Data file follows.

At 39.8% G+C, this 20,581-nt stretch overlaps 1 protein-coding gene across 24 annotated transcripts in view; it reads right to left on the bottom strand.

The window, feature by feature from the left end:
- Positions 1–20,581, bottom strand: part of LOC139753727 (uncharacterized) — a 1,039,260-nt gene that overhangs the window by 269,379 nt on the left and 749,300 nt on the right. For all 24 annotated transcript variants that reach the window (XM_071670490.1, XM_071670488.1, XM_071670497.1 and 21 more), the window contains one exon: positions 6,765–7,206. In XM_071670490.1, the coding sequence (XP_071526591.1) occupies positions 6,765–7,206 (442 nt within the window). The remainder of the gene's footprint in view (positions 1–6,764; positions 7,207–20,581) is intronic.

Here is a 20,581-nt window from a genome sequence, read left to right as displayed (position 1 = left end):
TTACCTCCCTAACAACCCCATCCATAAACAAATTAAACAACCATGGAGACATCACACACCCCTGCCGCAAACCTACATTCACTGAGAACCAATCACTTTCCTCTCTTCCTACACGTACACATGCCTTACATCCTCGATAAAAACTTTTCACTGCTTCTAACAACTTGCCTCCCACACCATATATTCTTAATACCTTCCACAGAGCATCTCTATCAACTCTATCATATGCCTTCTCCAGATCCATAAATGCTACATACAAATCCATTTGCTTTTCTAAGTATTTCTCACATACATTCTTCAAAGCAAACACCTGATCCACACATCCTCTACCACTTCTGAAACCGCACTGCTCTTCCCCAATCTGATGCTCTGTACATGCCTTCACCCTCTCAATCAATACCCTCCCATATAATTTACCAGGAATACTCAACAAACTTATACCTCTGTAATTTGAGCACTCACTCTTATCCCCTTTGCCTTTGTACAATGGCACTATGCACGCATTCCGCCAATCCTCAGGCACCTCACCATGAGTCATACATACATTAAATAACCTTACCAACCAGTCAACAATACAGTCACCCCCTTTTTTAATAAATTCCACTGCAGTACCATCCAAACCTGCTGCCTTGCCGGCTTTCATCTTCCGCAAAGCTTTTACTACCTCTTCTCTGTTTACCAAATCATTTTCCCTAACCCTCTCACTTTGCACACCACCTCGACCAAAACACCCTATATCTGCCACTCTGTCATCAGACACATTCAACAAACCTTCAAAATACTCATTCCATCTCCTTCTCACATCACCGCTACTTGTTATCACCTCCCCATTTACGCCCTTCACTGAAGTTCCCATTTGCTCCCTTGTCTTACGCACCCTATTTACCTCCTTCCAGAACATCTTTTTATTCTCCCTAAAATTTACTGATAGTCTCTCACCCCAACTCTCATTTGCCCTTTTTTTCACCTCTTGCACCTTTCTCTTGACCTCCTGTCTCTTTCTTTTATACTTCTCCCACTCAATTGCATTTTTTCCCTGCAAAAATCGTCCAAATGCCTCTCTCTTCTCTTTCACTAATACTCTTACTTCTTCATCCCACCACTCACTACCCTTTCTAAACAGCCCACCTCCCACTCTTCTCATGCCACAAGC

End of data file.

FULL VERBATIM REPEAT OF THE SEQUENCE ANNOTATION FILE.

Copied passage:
At 39.8% G+C, this 20,581-nt stretch overlaps 1 protein-coding gene across 24 annotated transcripts in view; it reads right to left on the bottom strand.

The window, feature by feature from the left end:
- Positions 1–20,581, bottom strand: part of LOC139753727 (uncharacterized) — a 1,039,260-nt gene that overhangs the window by 269,379 nt on the left and 749,300 nt on the right. For all 24 annotated transcript variants that reach the window (XM_071670490.1, XM_071670488.1, XM_071670497.1 and 21 more), the window contains one exon: positions 6,765–7,206. In XM_071670490.1, the coding sequence (XP_071526591.1) occupies positions 6,765–7,206 (442 nt within the window). The remainder of the gene's footprint in view (positions 1–6,764; positions 7,207–20,581) is intronic.

Here is a 20,581-nt window from a genome sequence, read left to right as displayed (position 1 = left end):
TTACCTCCCTAACAACCCCATCCATAAACAAATTAAACAACCATGGAGACATCACACACCCCTGCCGCAAACCTACATTCACTGAGAACCAATCACTTTCCTCTCTTCCTACACGTACACATGCCTTACATCCTCGATAAAAACTTTTCACTGCTTCTAACAACTTGCCTCCCACACCATATATTCTTAATACCTTCCACAGAGCATCTCTATCAACTCTATCATATGCCTTCTCCAGATCCATAAATGCTACATACAAATCCATTTGCTTTTCTAAGTATTTCTCACATACATTCTTCAAAGCAAACACCTGATCCACACATCCTCTACCACTTCTGAAACCGCACTGCTCTTCCCCAATCTGATGCTCTGTACATGCCTTCACCCTCTCAATCAATACCCTCCCATATAATTTACCAGGAATACTCAACAAACTTATACCTCTGTAATTTGAGCACTCACTCTTATCCCCTTTGCCTTTGTACAATGGCACTATGCACGCATTCCGCCAATCCTCAGGCACCTCACCATGAGTCATACATACATTAAATAACCTTACCAACCAGTCAACAATACAGTCACCCCCTTTTTTAATAAATTCCACTGCAGTACCATCCAAACCTGCTGCCTTGCCGGCTTTCATCTTCCGCAAAGCTTTTACTACCTCTTCTCTGTTTACCAAATCATTTTCCCTAACCCTCTCACTTTGCACACCACCTCGACCAAAACACCCTATATCTGCCACTCTGTCATCAGACACATTCAACAAACCTTCAAAATACTCATTCCATCTCCTTCTCACATCACCGCTACTTGTTATCACCTCCCCATTTACGCCCTTCACTGAAGTTCCCATTTGCTCCCTTGTCTTACGCACCCTATTTACCTCCTTCCAGAACATCTTTTTATTCTCCCTAAAATTTACTGATAGTCTCTCACCCCAACTCTCATTTGCCCTTTTTTTCACCTCTTGCACCTTTCTCTTGACCTCCTGTCTCTTTCTTTTATACTTCTCCCACTCAATTGCATTTTTTCCCTGCAAAAATCGTCCAAATGCCTCTCTCTTCTCTTTCACTAATACTCTTACTTCTTCATCCCACCACTCACTACCCTTTCTAAACAGCCCACCTCCCACTCTTCTCATGCCACAAGC